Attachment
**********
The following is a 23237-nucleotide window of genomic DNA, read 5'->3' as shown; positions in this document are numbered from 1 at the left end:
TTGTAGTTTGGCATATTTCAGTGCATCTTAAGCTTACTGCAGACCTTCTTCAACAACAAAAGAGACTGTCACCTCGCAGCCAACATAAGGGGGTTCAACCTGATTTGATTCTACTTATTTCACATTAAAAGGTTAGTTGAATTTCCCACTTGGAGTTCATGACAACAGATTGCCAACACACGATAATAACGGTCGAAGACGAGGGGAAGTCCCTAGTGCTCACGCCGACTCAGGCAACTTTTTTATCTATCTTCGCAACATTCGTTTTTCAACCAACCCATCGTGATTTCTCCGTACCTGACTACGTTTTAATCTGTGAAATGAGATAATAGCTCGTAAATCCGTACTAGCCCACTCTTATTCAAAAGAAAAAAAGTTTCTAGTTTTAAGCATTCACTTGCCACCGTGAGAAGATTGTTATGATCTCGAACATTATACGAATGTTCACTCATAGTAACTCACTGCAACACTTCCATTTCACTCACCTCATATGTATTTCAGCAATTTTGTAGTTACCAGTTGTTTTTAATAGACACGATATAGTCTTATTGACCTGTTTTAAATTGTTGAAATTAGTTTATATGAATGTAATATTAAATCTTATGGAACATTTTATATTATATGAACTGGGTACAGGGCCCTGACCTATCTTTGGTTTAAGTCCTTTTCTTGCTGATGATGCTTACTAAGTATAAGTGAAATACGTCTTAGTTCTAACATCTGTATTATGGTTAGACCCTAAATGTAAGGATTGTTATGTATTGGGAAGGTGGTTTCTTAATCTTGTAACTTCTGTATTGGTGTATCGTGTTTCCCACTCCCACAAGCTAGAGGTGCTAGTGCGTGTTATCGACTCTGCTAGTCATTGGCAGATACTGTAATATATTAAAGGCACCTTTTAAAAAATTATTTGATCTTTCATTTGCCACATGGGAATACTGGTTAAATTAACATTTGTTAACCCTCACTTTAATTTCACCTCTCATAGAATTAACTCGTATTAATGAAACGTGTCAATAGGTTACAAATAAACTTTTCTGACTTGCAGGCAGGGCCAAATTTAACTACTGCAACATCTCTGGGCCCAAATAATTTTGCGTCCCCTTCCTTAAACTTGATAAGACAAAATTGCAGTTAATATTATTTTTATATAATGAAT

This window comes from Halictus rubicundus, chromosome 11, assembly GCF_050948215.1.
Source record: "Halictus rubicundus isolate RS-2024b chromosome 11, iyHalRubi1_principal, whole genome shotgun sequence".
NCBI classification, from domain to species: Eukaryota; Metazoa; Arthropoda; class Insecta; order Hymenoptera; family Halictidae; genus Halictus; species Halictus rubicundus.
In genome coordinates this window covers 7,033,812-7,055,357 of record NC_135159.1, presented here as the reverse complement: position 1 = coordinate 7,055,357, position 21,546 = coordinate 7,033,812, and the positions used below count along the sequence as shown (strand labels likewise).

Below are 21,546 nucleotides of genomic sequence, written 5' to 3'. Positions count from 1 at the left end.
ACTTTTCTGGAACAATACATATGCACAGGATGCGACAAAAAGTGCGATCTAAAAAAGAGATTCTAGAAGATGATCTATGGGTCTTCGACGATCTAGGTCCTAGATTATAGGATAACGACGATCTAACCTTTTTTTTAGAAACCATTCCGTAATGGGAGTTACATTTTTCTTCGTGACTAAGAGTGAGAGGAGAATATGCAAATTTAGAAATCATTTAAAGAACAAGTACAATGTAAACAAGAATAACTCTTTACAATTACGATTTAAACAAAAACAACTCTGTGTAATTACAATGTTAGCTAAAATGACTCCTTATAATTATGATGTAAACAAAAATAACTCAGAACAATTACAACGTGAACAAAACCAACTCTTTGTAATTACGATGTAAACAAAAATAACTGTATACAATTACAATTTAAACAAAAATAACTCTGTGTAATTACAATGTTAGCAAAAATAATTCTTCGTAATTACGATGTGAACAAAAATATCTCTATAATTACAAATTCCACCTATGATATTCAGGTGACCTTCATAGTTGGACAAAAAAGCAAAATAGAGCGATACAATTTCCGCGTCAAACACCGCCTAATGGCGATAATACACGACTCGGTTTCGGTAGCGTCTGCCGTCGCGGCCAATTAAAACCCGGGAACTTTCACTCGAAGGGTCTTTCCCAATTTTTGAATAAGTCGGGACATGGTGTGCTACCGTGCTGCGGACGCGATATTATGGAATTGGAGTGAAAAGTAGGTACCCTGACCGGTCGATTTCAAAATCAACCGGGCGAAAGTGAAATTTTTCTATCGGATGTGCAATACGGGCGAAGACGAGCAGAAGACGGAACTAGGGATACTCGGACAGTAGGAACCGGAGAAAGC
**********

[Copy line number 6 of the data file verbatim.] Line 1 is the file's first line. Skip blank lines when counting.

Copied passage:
In genome coordinates this window covers 7,033,812-7,055,357 of record NC_135159.1, presented here as the reverse complement: position 1 = coordinate 7,055,357, position 21,546 = coordinate 7,033,812, and the positions used below count along the sequence as shown (strand labels likewise).